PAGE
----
- Use the entities as is and extend them with the attributes and associations you require
Note that the last option makes updating the ReactComplexTreeUtils later more difficult as you would loose your changes. Using specializations is the advisable option.
The widget needs a context object.
The attributes as they are defined in the demo app:
- DataChangedDate: Whenever you want the widget to retrieve node data, set the data changed date to the current date/time.
- SelectionChangedEventNodeIDs: The ID(s) of the selected node(s). Multiple values are separated using a comma.
- MissingNodesEventNodeIDs: The IDs of nodes that need to be loaded into the tree. Used with lazy loading when the user expands a node that has not been fully loaded yet. Multiple values are separated using a comma.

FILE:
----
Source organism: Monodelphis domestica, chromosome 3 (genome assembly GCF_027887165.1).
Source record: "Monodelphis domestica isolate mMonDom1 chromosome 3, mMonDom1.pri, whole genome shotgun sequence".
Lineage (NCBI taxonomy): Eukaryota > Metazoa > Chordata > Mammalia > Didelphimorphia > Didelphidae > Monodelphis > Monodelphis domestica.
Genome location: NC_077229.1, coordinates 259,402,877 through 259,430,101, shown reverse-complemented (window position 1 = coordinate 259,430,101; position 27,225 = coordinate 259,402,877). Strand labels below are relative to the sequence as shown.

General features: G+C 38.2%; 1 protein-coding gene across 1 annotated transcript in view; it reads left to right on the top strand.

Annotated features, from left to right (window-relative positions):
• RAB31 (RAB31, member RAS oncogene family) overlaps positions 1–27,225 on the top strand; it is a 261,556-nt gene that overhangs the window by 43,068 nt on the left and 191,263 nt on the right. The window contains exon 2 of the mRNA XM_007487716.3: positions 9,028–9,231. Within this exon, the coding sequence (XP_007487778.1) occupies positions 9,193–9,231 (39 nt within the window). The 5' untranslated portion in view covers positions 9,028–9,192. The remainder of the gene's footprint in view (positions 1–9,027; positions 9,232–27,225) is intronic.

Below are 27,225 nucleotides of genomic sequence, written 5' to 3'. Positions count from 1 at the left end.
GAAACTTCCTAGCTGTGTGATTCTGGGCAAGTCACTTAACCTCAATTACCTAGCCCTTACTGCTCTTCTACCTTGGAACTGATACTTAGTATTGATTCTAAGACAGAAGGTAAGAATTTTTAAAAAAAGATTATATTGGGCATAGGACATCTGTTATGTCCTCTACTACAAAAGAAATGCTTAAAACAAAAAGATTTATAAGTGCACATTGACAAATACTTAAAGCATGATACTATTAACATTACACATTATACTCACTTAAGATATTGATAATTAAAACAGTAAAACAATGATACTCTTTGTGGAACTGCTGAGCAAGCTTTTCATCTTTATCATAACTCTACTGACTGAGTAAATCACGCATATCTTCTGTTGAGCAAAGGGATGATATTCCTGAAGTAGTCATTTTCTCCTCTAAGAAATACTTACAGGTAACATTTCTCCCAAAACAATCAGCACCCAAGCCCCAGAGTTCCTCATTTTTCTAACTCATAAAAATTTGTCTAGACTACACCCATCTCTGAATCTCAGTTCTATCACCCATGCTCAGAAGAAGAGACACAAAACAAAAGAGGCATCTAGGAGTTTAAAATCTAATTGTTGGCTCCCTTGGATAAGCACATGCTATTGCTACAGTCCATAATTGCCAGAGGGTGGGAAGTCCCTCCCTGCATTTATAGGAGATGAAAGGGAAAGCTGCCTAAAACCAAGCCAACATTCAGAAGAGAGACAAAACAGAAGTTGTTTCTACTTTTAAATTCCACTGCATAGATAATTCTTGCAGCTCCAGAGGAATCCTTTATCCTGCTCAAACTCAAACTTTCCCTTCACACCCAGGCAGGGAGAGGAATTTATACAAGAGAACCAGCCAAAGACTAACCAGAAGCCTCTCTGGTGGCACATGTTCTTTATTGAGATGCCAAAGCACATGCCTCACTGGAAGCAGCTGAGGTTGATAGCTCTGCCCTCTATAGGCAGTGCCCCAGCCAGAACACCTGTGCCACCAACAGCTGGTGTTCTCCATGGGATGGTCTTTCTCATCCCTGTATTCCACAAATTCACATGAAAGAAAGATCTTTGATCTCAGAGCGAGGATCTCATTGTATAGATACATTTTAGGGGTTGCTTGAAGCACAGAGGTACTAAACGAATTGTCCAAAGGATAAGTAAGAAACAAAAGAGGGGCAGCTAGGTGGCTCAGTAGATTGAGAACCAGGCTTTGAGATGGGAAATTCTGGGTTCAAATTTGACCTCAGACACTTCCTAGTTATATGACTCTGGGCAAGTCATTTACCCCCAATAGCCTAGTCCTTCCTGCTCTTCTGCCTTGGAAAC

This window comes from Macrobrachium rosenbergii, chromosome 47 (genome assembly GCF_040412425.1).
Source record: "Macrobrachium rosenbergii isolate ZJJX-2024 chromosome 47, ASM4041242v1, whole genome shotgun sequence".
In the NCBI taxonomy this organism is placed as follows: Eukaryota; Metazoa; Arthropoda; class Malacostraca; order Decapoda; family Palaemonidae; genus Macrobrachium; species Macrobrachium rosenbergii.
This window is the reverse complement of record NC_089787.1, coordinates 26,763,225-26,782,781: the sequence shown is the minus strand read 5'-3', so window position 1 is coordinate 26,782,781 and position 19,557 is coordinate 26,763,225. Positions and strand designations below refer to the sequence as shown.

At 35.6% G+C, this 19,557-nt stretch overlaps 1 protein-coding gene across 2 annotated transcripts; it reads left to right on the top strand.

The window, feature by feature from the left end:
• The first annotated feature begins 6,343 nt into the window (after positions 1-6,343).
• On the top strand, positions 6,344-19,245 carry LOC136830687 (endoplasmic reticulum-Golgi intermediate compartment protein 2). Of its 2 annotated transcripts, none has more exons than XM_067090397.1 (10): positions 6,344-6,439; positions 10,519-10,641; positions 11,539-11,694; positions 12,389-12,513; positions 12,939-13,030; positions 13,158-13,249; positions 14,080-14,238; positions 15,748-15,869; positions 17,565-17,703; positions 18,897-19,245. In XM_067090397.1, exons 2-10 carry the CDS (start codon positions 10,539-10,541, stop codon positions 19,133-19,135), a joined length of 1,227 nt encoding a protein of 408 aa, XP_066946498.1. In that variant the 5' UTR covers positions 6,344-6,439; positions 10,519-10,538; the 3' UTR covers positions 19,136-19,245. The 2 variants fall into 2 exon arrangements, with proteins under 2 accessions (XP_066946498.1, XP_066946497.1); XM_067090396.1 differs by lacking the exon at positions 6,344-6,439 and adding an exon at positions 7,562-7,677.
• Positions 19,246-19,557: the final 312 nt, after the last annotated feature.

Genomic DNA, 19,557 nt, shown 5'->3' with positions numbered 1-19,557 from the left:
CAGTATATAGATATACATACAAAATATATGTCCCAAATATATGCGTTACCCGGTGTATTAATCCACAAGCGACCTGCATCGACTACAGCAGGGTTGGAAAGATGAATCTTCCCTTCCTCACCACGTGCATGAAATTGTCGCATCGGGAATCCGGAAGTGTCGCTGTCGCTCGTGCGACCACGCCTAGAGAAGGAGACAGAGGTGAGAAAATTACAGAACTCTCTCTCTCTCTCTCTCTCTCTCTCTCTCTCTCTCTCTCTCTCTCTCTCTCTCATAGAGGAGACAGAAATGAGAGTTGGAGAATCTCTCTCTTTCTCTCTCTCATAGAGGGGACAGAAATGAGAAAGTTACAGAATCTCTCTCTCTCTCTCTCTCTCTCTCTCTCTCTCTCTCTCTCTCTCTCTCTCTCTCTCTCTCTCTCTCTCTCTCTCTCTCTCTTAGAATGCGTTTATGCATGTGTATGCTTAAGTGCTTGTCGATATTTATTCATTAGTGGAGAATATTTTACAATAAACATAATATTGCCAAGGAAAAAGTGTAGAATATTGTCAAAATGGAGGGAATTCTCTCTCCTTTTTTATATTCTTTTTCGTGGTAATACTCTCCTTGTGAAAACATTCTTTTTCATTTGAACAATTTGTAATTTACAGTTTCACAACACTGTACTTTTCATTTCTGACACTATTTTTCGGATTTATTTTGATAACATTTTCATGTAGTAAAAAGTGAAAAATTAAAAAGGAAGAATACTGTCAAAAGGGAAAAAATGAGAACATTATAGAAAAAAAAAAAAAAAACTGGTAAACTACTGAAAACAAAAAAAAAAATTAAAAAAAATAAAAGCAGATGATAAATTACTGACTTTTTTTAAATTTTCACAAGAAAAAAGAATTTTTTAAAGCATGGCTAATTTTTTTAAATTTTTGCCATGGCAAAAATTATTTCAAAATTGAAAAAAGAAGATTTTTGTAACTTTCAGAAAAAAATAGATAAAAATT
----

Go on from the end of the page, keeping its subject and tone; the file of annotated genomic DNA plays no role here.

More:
- RenamedNodeID: The ID of the renamed node
- NewName: The new name of the renamed node
- DraggedNodeIDs: The ID(s) of the dragged node(s). Multiple values are separated using a comma.
- DropInfo: A JSON structure containing the drop information. It is explained in detail below.
Loading or updating data
The widget uses a REST service to load or update the tree. This allows fine-grained control on the data returned.
The REST service
The module contains the entities and resources to implement the REST service. The demo app has a fully working implementation you can use as starting point.
The service must allow authentication using the active session. The widget can only make service calls to the Mendix runtime, not outside the app.
There is no input parameter, as the service uses the active session, you can retrieve data from session. The demo does this: The UserContext entity is tied to the session so it can easily be retrieved from the service microflow.